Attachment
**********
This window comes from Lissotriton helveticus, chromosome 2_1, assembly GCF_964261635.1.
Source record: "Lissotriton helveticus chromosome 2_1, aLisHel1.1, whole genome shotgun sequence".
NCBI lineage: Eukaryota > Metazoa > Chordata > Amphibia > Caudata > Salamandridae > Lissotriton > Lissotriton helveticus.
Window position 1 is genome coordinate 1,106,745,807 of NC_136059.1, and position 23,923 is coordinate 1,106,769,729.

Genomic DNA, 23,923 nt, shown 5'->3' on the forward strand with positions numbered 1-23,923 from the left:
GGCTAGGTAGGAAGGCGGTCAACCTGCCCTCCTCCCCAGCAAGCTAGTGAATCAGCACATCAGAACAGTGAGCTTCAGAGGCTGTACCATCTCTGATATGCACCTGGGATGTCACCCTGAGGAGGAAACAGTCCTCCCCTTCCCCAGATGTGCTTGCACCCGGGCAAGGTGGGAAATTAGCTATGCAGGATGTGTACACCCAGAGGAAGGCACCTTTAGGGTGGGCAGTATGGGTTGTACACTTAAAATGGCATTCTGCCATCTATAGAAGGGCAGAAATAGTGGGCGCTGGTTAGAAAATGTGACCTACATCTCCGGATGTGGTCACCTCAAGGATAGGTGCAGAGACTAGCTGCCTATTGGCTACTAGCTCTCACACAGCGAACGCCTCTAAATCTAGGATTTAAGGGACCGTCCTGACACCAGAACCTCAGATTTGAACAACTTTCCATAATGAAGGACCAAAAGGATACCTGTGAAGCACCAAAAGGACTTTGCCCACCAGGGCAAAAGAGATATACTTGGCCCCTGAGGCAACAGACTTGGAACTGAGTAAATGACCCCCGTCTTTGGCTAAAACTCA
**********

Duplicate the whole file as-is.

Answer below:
This window comes from Lissotriton helveticus, chromosome 2_1, assembly GCF_964261635.1.
Source record: "Lissotriton helveticus chromosome 2_1, aLisHel1.1, whole genome shotgun sequence".
NCBI lineage: Eukaryota > Metazoa > Chordata > Amphibia > Caudata > Salamandridae > Lissotriton > Lissotriton helveticus.
Window position 1 is genome coordinate 1,106,745,807 of NC_136059.1, and position 23,923 is coordinate 1,106,769,729.

Genomic DNA, 23,923 nt, shown 5'->3' on the forward strand with positions numbered 1-23,923 from the left:
GGCTAGGTAGGAAGGCGGTCAACCTGCCCTCCTCCCCAGCAAGCTAGTGAATCAGCACATCAGAACAGTGAGCTTCAGAGGCTGTACCATCTCTGATATGCACCTGGGATGTCACCCTGAGGAGGAAACAGTCCTCCCCTTCCCCAGATGTGCTTGCACCCGGGCAAGGTGGGAAATTAGCTATGCAGGATGTGTACACCCAGAGGAAGGCACCTTTAGGGTGGGCAGTATGGGTTGTACACTTAAAATGGCATTCTGCCATCTATAGAAGGGCAGAAATAGTGGGCGCTGGTTAGAAAATGTGACCTACATCTCCGGATGTGGTCACCTCAAGGATAGGTGCAGAGACTAGCTGCCTATTGGCTACTAGCTCTCACACAGCGAACGCCTCTAAATCTAGGATTTAAGGGACCGTCCTGACACCAGAACCTCAGATTTGAACAACTTTCCATAATGAAGGACCAAAAGGATACCTGTGAAGCACCAAAAGGACTTTGCCCACCAGGGCAAAAGAGATATACTTGGCCCCTGAGGCAACAGACTTGGAACTGAGTAAATGACCCCCGTCTTTGGCTAAAACTCA